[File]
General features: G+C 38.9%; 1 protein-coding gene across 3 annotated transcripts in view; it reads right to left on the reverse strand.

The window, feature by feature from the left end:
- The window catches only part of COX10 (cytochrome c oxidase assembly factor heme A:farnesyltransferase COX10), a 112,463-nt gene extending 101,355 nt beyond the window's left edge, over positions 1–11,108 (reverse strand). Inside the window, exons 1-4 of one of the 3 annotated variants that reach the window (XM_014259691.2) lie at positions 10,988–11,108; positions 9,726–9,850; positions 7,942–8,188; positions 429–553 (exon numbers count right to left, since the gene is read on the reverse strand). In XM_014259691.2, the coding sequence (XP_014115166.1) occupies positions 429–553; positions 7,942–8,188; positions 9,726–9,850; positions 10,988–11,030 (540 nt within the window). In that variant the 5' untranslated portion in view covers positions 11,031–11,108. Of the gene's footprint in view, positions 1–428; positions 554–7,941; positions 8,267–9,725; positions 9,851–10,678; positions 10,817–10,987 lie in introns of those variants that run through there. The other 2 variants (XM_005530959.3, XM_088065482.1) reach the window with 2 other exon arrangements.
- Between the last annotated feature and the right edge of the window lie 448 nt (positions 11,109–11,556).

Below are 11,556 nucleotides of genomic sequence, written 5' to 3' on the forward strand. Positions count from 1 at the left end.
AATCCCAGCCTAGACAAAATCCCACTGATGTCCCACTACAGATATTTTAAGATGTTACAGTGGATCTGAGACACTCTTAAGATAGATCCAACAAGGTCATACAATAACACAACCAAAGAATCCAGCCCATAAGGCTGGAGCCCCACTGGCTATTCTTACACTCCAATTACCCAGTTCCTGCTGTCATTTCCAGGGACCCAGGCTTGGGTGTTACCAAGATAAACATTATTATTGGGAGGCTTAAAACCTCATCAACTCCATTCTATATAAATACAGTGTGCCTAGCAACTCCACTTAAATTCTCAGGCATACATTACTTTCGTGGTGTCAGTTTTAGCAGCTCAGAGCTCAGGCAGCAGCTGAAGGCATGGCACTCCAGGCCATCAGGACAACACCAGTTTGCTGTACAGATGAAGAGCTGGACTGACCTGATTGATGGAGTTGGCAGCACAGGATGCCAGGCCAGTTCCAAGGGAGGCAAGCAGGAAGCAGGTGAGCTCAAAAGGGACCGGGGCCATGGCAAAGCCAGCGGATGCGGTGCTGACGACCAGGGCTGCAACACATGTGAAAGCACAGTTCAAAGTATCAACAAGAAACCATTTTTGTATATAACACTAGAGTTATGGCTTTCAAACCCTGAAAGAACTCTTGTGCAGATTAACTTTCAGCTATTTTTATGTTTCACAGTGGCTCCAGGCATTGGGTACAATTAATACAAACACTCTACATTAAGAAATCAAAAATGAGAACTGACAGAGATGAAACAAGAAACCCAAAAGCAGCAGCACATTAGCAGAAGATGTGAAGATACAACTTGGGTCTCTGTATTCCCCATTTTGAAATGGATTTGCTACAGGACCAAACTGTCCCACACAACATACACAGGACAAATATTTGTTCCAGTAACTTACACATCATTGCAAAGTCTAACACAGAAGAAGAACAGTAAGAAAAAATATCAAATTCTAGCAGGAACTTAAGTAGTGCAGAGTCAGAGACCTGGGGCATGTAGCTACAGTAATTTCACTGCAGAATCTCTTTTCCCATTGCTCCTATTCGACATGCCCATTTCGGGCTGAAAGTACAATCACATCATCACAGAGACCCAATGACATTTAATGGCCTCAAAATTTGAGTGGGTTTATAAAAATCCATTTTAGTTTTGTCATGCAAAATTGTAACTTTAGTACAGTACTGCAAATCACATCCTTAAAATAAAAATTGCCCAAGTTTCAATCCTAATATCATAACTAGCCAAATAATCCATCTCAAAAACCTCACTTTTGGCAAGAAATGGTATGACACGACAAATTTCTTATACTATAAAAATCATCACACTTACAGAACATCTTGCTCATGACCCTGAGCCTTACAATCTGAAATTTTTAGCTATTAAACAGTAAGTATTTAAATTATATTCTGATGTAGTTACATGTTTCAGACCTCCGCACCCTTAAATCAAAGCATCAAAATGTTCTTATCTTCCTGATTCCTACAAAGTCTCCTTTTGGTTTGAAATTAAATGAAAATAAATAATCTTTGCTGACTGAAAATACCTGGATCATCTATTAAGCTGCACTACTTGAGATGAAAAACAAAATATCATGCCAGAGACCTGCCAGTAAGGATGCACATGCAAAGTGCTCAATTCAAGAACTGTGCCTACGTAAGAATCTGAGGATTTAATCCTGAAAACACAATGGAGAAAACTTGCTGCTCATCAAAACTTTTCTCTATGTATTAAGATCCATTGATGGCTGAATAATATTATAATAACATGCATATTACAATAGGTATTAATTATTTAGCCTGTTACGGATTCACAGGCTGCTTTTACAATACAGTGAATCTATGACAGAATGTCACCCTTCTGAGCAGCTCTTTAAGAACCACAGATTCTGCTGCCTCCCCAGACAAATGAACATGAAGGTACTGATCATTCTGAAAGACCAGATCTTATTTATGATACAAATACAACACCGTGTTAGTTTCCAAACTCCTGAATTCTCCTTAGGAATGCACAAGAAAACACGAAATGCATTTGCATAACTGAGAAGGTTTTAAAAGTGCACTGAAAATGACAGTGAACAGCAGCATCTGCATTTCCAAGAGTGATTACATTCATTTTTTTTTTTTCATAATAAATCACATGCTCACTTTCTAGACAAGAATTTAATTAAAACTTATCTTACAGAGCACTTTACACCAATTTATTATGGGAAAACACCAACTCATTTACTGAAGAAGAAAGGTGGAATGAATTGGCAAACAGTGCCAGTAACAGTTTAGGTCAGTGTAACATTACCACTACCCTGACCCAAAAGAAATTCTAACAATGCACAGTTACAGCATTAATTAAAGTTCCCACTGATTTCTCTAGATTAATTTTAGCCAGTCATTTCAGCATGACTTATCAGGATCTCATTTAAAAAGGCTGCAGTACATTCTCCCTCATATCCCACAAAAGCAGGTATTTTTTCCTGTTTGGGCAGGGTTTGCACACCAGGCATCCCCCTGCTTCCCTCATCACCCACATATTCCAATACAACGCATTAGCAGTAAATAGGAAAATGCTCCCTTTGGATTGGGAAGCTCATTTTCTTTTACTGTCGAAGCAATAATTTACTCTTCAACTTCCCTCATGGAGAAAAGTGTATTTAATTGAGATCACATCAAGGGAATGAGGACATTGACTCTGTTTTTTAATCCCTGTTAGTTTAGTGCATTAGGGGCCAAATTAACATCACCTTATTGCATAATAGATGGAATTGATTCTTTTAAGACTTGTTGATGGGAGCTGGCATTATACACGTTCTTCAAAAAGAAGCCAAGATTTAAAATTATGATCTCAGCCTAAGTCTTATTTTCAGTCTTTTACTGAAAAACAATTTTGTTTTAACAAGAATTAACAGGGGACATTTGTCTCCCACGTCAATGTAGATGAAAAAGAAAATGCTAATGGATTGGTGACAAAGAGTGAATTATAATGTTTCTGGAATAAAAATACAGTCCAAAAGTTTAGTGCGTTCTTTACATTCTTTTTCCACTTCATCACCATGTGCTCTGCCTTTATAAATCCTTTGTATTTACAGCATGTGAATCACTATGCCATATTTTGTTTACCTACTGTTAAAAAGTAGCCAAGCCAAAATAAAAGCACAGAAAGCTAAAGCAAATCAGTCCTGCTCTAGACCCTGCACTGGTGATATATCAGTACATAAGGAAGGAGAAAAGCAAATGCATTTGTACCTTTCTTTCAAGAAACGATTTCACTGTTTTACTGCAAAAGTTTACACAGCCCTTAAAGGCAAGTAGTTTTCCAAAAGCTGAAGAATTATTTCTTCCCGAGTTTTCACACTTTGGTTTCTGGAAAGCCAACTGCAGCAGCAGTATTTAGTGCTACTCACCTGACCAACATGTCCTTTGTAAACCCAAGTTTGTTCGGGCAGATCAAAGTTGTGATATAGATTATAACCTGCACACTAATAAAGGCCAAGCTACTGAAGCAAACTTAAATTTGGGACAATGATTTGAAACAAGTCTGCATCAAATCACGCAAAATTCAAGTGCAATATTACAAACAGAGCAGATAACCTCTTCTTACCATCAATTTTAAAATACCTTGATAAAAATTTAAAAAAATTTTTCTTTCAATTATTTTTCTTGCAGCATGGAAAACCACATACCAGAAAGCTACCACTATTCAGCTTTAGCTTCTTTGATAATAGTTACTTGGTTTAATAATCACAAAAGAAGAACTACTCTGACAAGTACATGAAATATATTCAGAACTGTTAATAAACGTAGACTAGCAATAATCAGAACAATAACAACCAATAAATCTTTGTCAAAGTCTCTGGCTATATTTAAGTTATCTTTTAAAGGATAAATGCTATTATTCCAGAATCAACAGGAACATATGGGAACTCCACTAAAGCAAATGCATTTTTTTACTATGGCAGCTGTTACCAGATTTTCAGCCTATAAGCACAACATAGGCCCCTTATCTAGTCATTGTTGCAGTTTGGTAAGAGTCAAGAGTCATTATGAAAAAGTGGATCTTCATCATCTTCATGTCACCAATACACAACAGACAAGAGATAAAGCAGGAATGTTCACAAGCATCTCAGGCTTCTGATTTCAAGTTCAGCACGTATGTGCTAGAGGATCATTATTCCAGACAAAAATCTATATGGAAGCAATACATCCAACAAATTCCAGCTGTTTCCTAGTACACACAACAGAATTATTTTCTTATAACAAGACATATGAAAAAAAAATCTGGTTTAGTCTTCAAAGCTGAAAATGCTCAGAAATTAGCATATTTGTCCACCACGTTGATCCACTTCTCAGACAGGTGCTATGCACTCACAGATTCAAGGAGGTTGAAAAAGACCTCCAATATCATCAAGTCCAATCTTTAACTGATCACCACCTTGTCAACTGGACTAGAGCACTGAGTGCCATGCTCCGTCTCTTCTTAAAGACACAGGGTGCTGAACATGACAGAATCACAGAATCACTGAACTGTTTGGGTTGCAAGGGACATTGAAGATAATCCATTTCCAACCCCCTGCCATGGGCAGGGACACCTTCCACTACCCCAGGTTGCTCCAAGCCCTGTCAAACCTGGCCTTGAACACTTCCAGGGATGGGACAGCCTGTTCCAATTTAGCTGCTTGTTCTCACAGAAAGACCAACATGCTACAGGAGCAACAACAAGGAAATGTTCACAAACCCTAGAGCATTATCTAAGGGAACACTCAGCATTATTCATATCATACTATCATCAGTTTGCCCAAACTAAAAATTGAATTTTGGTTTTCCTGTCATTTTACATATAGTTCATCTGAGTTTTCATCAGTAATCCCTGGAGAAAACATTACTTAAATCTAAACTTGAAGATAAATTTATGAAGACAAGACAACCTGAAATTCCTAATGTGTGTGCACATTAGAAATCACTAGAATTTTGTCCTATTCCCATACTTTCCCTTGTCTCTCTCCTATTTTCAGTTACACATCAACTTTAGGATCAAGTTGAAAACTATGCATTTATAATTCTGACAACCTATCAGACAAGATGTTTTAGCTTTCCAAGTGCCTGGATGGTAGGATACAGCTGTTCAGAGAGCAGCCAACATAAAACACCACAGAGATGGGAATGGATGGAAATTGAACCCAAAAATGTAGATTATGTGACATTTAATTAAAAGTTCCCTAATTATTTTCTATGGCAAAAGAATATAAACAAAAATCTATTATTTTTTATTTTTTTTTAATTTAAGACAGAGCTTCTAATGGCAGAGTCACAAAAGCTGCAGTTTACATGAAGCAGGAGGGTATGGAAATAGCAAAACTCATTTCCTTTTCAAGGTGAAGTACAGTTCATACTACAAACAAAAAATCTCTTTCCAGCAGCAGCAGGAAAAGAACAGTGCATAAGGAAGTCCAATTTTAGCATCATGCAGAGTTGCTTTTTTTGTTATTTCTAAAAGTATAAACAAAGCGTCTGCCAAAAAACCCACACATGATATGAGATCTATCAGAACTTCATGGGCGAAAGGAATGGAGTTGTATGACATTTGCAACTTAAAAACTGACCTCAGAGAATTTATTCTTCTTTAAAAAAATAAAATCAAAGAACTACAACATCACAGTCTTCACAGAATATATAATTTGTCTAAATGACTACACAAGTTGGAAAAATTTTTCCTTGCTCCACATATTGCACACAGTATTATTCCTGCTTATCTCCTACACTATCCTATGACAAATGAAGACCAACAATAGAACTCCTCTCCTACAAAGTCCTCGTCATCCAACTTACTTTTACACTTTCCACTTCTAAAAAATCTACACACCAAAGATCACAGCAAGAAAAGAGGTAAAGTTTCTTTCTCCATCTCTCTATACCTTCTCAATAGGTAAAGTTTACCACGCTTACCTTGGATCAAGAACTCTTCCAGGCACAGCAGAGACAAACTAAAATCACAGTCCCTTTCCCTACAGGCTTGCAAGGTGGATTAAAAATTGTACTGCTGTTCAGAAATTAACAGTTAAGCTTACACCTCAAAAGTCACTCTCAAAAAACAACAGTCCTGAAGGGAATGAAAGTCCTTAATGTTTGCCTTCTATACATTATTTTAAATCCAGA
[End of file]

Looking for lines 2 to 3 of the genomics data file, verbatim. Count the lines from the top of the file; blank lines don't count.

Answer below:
The window, feature by feature from the left end:
- The window catches only part of COX10 (cytochrome c oxidase assembly factor heme A:farnesyltransferase COX10), a 112,463-nt gene extending 101,355 nt beyond the window's left edge, over positions 1–11,108 (reverse strand). Inside the window, exons 1-4 of one of the 3 annotated variants that reach the window (XM_014259691.2) lie at positions 10,988–11,108; positions 9,726–9,850; positions 7,942–8,188; positions 429–553 (exon numbers count right to left, since the gene is read on the reverse strand). In XM_014259691.2, the coding sequence (XP_014115166.1) occupies positions 429–553; positions 7,942–8,188; positions 9,726–9,850; positions 10,988–11,030 (540 nt within the window). In that variant the 5' untranslated portion in view covers positions 11,031–11,108. Of the gene's footprint in view, positions 1–428; positions 554–7,941; positions 8,267–9,725; positions 9,851–10,678; positions 10,817–10,987 lie in introns of those variants that run through there. The other 2 variants (XM_005530959.3, XM_088065482.1) reach the window with 2 other exon arrangements.